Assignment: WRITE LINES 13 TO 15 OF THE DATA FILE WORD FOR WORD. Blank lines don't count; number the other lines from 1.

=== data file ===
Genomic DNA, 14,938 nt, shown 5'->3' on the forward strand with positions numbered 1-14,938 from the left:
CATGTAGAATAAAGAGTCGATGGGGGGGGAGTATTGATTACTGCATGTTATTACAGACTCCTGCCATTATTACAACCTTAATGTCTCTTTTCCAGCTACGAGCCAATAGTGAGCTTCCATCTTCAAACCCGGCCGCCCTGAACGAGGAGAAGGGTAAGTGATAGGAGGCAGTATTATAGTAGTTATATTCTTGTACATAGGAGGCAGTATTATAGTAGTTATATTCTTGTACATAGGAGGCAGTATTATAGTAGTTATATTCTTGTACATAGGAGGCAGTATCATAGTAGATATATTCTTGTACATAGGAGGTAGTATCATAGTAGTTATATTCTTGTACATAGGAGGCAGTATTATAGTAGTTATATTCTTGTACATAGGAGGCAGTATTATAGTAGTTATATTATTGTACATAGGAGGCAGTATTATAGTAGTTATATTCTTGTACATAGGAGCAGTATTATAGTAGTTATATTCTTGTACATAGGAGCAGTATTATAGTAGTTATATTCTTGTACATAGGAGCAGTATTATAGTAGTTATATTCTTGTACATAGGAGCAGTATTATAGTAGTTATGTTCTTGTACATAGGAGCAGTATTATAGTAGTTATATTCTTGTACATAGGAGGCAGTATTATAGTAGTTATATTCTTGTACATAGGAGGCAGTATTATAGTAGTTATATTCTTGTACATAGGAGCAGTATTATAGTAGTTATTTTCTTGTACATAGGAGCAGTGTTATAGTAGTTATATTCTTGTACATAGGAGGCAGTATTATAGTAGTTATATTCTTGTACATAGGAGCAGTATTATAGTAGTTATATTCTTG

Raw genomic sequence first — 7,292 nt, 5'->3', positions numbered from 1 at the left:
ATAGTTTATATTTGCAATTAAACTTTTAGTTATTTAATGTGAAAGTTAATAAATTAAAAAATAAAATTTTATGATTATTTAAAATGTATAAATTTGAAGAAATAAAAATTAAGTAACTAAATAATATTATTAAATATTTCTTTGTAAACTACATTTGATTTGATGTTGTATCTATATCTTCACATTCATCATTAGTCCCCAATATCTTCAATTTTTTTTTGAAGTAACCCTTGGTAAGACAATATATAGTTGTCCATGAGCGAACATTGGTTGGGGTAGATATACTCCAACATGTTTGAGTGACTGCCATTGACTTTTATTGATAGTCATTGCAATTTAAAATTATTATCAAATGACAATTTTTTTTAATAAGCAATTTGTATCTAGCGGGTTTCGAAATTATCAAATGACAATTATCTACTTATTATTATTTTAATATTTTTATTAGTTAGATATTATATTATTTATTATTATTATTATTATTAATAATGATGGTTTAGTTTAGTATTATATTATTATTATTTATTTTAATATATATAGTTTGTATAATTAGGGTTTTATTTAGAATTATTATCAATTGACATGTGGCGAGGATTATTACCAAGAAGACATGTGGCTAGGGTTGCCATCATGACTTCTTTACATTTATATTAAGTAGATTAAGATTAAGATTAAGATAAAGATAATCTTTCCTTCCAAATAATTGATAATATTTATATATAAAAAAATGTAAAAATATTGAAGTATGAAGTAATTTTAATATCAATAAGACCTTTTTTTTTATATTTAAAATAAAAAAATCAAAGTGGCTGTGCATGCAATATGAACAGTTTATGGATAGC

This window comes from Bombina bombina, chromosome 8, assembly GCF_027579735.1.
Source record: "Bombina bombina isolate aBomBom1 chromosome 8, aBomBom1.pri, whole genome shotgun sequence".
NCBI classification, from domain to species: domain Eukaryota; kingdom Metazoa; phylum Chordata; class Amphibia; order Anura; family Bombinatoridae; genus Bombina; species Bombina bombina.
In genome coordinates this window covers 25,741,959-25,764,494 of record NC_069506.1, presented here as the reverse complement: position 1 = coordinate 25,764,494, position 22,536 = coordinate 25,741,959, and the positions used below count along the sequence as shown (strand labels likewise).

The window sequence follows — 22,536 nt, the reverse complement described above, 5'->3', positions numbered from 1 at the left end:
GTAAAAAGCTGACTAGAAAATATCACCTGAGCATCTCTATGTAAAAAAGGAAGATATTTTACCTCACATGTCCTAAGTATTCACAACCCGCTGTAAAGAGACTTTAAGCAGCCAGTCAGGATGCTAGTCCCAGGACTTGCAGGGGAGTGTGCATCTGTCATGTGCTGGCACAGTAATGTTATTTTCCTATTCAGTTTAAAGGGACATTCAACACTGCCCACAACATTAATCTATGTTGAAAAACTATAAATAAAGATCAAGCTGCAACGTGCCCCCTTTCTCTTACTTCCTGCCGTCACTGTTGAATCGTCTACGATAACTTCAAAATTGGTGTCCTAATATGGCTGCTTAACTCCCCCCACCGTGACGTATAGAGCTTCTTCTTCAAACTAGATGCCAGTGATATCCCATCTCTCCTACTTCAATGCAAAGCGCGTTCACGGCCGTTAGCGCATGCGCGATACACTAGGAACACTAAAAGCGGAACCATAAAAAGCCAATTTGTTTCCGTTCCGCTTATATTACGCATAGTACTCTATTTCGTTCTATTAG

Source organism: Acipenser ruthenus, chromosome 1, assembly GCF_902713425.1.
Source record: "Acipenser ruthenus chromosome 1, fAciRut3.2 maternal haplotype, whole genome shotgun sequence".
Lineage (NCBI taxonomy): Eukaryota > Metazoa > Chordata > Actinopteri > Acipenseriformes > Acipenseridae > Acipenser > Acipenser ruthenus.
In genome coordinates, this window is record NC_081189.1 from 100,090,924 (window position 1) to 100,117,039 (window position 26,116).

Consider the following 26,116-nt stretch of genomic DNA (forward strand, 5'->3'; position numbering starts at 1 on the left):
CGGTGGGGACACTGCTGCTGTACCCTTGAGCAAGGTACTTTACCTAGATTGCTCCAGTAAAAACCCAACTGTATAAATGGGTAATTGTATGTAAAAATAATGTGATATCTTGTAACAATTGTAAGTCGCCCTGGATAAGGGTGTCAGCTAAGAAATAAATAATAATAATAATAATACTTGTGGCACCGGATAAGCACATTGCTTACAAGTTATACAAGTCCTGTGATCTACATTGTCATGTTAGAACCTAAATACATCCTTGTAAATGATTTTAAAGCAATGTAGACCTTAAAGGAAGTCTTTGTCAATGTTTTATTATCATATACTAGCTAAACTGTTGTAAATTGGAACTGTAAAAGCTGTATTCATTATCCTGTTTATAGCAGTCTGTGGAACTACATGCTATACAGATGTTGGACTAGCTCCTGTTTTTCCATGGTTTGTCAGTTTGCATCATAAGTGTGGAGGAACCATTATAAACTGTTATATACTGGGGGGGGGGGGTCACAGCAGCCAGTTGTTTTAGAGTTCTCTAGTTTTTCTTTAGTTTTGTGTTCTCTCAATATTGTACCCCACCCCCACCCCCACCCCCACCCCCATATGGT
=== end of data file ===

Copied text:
Lineage (NCBI taxonomy): Eukaryota > Metazoa > Chordata > Actinopteri > Acipenseriformes > Acipenseridae > Acipenser > Acipenser ruthenus.
In genome coordinates, this window is record NC_081189.1 from 100,090,924 (window position 1) to 100,117,039 (window position 26,116).

Consider the following 26,116-nt stretch of genomic DNA (forward strand, 5'->3'; position numbering starts at 1 on the left):